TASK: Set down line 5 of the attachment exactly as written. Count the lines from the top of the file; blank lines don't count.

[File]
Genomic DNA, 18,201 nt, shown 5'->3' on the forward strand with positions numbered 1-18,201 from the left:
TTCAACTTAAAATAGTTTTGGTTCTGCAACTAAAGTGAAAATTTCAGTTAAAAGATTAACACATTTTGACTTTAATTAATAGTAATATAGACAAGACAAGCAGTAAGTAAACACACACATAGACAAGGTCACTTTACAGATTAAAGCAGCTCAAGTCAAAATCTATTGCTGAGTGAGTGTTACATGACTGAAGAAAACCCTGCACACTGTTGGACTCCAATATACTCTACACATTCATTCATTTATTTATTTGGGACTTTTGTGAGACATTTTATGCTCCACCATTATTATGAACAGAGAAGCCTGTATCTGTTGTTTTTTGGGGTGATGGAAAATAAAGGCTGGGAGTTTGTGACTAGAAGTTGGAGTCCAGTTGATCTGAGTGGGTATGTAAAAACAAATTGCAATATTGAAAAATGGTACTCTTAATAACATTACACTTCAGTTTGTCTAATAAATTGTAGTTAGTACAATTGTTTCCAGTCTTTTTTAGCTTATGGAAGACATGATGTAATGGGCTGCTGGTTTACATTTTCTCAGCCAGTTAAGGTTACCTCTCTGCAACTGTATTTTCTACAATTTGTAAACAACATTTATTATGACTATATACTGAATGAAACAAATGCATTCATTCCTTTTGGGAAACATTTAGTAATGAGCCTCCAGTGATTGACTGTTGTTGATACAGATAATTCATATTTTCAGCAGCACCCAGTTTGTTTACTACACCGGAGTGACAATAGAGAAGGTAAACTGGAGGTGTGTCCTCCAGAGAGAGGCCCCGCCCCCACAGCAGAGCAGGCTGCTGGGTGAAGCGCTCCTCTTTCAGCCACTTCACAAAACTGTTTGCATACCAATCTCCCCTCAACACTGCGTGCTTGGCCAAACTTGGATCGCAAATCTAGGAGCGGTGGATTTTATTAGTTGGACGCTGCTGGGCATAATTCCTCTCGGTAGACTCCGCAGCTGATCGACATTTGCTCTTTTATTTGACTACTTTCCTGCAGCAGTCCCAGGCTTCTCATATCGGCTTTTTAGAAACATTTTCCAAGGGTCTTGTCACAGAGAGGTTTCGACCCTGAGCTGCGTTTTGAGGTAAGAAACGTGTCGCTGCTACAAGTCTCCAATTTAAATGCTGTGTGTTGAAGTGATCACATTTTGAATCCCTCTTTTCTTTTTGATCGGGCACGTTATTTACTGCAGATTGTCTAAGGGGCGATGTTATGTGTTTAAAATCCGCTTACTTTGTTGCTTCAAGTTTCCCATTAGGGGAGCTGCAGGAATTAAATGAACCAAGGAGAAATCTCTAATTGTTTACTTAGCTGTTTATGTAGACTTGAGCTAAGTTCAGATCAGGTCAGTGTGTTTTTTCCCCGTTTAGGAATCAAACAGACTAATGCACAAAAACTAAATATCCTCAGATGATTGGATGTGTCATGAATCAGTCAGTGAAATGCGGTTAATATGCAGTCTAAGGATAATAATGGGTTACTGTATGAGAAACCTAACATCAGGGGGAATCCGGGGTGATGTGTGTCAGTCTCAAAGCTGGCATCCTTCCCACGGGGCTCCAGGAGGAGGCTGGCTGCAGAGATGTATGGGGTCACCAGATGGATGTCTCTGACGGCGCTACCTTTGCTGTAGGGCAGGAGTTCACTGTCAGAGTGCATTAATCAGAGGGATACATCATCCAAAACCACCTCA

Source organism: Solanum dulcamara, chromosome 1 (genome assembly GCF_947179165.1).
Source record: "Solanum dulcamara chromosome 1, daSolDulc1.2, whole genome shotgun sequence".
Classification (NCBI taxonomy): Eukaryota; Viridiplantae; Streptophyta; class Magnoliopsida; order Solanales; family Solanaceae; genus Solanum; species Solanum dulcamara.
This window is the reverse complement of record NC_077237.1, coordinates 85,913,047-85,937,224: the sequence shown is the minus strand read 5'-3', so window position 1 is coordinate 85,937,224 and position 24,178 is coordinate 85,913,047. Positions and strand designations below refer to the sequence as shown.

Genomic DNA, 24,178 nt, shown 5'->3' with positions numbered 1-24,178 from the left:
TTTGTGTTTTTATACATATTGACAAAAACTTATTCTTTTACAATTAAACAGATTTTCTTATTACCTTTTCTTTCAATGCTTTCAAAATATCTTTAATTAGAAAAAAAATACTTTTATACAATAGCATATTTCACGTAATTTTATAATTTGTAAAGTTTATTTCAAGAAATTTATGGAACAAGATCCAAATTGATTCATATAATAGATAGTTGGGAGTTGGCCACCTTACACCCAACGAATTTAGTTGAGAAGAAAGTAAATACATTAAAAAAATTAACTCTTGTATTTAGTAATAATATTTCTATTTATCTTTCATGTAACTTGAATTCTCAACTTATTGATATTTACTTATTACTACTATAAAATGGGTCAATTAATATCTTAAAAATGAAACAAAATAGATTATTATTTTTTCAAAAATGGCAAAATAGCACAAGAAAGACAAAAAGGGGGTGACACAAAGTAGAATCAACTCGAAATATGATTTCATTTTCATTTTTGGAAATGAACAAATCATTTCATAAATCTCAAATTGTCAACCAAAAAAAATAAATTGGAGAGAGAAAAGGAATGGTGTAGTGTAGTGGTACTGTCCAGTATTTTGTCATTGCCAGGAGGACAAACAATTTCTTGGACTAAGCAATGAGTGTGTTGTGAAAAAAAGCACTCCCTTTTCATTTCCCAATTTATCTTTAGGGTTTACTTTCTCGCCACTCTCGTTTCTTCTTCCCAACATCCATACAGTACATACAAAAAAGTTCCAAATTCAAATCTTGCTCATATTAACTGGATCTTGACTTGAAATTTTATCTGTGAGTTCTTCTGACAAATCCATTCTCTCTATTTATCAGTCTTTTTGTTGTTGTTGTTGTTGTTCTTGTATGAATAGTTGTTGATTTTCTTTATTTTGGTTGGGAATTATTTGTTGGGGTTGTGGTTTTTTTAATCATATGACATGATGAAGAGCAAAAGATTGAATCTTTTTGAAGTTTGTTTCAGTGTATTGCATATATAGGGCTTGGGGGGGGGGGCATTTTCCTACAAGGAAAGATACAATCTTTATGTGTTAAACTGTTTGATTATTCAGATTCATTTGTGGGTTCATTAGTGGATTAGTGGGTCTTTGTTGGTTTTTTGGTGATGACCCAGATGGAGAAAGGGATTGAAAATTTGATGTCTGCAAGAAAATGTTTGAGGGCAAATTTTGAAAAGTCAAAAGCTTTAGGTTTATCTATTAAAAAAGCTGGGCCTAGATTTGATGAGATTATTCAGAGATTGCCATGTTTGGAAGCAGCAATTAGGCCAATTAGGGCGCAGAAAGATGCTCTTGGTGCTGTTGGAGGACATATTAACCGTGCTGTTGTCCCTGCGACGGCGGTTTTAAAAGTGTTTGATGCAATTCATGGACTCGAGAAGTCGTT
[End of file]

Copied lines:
Classification (NCBI taxonomy): Eukaryota; Viridiplantae; Streptophyta; class Magnoliopsida; order Solanales; family Solanaceae; genus Solanum; species Solanum dulcamara.